The case Eminem v New Zealand governing party for copyright infringement begins


On 1 May 2017, the case against the use of an unlicensed version of Eminem's famous song "lose yourself" began at the High Court of Wellington.

The song was used in an advertisement in 2014 by the National Party, which the party's lawyer alleges to be a track called "Eminem-esque" bought from a stock music library, and not Eminem's iconic song which appeared in his 2002 film "8 Mile".

It is common practice for free-to-use commercial libraries to feature songs which sound similar to sound tracks, but are different enough to avoid breaching copyright.  However, in this case, the US rapper's lawyer considers the use of the song at issue had to be a breach of copyright.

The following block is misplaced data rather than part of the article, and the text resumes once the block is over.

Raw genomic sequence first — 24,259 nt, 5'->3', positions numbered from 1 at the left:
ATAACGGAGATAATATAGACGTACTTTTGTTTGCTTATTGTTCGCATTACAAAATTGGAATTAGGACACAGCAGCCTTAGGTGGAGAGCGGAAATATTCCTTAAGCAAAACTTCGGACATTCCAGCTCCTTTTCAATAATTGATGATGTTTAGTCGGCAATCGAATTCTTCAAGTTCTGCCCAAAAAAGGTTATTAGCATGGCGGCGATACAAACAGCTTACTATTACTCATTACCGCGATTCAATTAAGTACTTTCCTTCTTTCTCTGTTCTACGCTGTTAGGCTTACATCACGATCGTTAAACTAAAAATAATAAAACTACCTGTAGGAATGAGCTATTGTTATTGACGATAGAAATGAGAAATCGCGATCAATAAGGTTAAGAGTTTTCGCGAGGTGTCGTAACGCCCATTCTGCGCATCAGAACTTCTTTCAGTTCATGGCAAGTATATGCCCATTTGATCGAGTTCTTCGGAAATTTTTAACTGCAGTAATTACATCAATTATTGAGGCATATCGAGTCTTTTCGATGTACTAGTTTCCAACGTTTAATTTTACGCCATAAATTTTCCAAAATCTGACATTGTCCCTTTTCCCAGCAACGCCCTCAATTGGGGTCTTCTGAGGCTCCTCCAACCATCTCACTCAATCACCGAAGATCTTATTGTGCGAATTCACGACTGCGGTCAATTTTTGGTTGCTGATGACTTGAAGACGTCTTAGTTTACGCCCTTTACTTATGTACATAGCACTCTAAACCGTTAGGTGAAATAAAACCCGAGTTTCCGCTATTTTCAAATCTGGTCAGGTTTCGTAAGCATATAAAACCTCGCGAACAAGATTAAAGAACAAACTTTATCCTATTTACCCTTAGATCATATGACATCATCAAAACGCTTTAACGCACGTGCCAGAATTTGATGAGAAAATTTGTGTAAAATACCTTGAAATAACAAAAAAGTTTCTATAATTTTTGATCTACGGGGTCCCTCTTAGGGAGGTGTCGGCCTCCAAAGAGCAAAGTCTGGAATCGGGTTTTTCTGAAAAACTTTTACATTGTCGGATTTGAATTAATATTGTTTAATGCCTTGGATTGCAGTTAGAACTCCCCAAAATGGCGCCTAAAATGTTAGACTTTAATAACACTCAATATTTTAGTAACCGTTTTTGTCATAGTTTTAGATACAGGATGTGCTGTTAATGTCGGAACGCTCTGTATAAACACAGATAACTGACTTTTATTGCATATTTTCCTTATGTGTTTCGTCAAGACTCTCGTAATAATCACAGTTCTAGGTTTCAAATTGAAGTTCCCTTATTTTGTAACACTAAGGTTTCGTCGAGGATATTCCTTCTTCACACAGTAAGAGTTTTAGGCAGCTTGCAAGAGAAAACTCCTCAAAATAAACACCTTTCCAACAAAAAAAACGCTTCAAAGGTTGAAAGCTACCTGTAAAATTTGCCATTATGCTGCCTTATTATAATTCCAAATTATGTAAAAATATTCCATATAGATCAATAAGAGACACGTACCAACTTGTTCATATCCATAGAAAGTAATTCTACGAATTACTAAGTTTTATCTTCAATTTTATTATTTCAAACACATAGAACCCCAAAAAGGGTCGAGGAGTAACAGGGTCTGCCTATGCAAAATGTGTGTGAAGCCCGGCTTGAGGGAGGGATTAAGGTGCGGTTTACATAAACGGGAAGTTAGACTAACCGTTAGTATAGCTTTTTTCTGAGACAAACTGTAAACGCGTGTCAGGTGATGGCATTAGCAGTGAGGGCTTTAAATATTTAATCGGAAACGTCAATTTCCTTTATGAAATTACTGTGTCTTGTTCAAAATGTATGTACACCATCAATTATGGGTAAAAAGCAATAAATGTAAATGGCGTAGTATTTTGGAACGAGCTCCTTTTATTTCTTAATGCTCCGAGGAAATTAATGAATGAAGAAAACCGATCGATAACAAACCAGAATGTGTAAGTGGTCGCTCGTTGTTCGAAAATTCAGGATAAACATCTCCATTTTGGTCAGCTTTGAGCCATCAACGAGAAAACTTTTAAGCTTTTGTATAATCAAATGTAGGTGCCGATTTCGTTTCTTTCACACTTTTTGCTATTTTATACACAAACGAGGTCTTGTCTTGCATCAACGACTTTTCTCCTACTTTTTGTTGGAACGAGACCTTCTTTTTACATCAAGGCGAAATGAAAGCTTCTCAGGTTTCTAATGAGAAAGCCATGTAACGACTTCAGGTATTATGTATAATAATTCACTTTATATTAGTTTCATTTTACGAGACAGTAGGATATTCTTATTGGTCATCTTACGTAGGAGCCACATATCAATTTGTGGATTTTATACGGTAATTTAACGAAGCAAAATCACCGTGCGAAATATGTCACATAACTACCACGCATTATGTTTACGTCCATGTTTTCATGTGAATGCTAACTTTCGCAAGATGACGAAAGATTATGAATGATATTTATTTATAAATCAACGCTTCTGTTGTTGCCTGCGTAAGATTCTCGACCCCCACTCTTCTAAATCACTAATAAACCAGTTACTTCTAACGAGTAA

Eight Mile Style lawyer Gary Williams also presented emails en which various members of the National Party expressed their concern back in 2014, due to the similarity between the song chosen for the electoral campaign and "lose yourself".

Defense lawyer Greg Arthur said copyright was "not in any way proven by the name given to a piece of music".

The case is expected to continue for six days. Until then, you can judge for yourself whether there is copyright infringement or not. Here is a link to the advert with the conflicting song:

Written by: The UAIPIT Team



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